Ash Wednesday Message 2006

The Most Reverend Frank T. Griswold
Presiding Bishop Episcopal Church United States of America

Text of the Presiding Bishop’s Ash Wednesday homily at Havana’s Holy Trinity Cathedral

‘We beseech you on behalf of Christ,’ declares St. Paul in our second lesson, ‘be reconciled to God.’

Reconciliation is Christ’s special ministry to and among us. In Baptism we are made one with Christ and share in his continuing work of healing. This is a healing of the divisions that afflict us at the deepest levels of our personalities, and in our relationships with others—both as persons and as nations.

Being reconciled to God in Christ involves a transformation of mind and heart. It means having the consciousness of Christ become our consciousness. This transformation takes place through grace. It is not our work but the work of God in us. God carried out this work through prayer, through the sacraments, through Scripture, and through deeds of compassion and justice.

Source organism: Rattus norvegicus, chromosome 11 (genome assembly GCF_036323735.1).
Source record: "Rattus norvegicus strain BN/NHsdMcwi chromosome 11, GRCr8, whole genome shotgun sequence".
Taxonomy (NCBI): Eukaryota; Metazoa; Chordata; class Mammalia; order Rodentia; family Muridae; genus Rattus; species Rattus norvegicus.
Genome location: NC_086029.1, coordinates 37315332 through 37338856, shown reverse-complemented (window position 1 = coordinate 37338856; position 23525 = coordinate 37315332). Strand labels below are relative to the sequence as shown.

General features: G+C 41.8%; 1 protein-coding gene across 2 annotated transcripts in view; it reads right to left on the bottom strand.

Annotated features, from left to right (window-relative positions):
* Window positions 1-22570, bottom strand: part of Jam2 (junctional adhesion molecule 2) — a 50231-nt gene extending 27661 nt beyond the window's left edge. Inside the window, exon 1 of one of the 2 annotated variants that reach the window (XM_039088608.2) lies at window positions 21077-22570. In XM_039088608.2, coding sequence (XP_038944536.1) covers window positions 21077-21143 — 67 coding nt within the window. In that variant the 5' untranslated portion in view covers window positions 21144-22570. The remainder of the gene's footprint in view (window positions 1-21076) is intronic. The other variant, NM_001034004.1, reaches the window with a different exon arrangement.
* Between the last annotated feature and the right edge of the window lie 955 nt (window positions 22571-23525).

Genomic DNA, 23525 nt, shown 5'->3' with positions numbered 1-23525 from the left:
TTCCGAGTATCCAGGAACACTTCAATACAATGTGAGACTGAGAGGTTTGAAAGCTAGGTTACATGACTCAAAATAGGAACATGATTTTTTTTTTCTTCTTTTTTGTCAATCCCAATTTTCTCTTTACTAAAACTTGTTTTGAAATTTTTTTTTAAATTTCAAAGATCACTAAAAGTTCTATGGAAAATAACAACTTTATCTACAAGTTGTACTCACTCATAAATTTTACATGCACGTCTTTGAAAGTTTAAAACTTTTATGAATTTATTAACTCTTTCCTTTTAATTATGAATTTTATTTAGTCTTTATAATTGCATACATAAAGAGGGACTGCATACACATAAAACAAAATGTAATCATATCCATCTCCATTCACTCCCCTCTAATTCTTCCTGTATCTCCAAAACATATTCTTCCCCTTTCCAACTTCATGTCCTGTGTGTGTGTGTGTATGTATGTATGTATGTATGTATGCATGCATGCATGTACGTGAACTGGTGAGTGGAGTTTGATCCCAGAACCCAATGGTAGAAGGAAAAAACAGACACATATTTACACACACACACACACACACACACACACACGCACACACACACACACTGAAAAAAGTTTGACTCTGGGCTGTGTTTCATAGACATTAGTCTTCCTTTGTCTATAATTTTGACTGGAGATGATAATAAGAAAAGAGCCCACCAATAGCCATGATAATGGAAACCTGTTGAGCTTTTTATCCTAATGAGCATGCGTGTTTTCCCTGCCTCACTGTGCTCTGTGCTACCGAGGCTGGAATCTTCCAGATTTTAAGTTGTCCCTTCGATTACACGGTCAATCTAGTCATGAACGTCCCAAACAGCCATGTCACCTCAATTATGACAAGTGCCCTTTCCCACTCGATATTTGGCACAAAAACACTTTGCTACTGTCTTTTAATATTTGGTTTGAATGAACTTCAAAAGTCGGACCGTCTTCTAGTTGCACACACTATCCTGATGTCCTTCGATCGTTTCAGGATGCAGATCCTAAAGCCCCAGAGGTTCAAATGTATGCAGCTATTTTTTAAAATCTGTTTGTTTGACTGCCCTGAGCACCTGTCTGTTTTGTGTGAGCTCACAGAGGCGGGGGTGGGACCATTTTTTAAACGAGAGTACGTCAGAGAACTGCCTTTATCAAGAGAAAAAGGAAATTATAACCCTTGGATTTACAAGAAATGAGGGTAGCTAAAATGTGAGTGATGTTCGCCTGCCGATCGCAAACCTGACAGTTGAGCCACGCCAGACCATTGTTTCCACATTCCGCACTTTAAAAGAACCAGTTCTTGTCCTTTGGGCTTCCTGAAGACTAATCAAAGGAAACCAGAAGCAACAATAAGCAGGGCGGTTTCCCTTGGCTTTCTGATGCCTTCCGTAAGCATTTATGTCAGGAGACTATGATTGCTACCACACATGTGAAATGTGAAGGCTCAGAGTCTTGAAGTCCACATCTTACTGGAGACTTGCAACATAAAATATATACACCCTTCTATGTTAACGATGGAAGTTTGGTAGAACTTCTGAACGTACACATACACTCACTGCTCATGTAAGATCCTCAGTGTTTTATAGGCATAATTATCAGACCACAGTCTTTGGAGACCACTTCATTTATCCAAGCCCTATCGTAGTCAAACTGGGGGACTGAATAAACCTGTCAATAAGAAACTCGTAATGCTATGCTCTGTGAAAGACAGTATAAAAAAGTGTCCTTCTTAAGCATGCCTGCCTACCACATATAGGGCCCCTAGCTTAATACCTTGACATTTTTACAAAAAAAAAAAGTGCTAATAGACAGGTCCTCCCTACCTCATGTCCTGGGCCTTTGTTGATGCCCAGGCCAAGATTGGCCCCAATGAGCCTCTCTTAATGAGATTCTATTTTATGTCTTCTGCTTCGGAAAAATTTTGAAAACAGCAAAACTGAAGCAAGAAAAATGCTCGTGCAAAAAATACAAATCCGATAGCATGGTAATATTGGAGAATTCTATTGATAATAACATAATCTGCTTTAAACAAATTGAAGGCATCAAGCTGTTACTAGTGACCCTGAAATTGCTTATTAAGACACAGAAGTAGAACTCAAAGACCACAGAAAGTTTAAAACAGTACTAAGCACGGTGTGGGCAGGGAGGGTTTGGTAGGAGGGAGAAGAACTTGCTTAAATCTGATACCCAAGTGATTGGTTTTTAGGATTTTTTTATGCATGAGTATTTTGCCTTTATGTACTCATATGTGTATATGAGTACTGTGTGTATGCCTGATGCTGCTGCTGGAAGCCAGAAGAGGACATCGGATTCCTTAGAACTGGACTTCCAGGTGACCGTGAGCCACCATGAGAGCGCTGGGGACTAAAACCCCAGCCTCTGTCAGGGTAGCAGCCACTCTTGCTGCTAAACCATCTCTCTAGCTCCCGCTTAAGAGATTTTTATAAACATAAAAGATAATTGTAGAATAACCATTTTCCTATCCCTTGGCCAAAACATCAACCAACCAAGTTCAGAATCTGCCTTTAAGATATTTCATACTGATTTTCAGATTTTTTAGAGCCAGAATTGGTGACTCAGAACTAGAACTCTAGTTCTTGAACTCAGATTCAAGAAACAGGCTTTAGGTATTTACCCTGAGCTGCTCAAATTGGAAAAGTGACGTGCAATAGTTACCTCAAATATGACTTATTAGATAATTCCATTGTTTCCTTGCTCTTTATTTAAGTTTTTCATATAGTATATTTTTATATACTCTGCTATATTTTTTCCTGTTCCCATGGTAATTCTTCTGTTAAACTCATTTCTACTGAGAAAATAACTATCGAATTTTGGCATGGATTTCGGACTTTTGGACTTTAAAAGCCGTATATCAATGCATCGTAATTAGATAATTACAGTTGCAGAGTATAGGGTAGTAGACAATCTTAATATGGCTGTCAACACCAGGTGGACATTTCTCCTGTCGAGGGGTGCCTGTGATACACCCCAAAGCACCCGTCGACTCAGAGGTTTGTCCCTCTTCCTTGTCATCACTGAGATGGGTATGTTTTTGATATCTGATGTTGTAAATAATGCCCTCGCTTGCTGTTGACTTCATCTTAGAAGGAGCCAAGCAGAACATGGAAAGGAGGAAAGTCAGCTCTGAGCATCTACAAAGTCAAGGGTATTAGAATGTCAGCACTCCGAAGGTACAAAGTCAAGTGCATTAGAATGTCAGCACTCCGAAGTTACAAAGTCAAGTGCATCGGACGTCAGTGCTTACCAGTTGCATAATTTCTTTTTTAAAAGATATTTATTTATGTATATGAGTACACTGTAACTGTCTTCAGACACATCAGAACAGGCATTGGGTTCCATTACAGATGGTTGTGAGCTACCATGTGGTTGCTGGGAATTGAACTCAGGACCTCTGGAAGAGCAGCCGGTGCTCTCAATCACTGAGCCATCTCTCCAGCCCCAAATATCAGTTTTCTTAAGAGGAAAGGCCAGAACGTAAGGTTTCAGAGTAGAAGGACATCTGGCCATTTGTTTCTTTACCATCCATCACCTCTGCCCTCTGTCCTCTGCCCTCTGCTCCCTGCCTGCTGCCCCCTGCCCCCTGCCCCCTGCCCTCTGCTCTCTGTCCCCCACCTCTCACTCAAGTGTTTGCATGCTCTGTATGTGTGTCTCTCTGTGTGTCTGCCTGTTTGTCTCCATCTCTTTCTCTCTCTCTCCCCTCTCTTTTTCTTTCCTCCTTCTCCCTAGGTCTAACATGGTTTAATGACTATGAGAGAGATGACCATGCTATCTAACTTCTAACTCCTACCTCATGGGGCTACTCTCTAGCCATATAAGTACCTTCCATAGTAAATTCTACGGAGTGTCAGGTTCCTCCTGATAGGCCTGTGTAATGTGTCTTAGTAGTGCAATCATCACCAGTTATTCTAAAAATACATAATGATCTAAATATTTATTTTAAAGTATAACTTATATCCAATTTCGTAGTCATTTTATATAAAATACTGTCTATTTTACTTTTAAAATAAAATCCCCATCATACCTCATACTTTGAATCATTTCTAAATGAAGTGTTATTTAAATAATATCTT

Lent is a season of transformation. It is a season of turning back to God’s boundless mercy and, in union with Christ, dying to all that hinders God’s grace and work in our lives. At the same time,  Lent turns us in a direction of Christ’s resurrection, and opens the way for God to renew and strengthen us with Christ’s own deathless and life-giving love. In the power of the Resurrection we are given confidence and hope. We are made ministers of reconciliation for the sake of the world God sent his Son to heal and save.

Therefore, it is a special blessing for me to celebrate the beginning of Lent with you. And here, I very much believe that our two churches are called by Christ, and by our shared history, to engage in the difficult and costly work of reconciliation.

The ashes placed on our foreheads are a sign of our dying to all that is false and sinful. They are also a sign of hope, because in Christ we rise again and again to newness of life.

My dear brothers and sisters in Christ, may these days of Lent be a time of blessing and renewal.

And may the classical disciplines of Lent—prayer, fasting, and alms-giving, that is, ‘sharing our bread with the hungry’—draw us into ever-deepening companionship with Christ and one another in the service of the Gospel.


Anglican Communion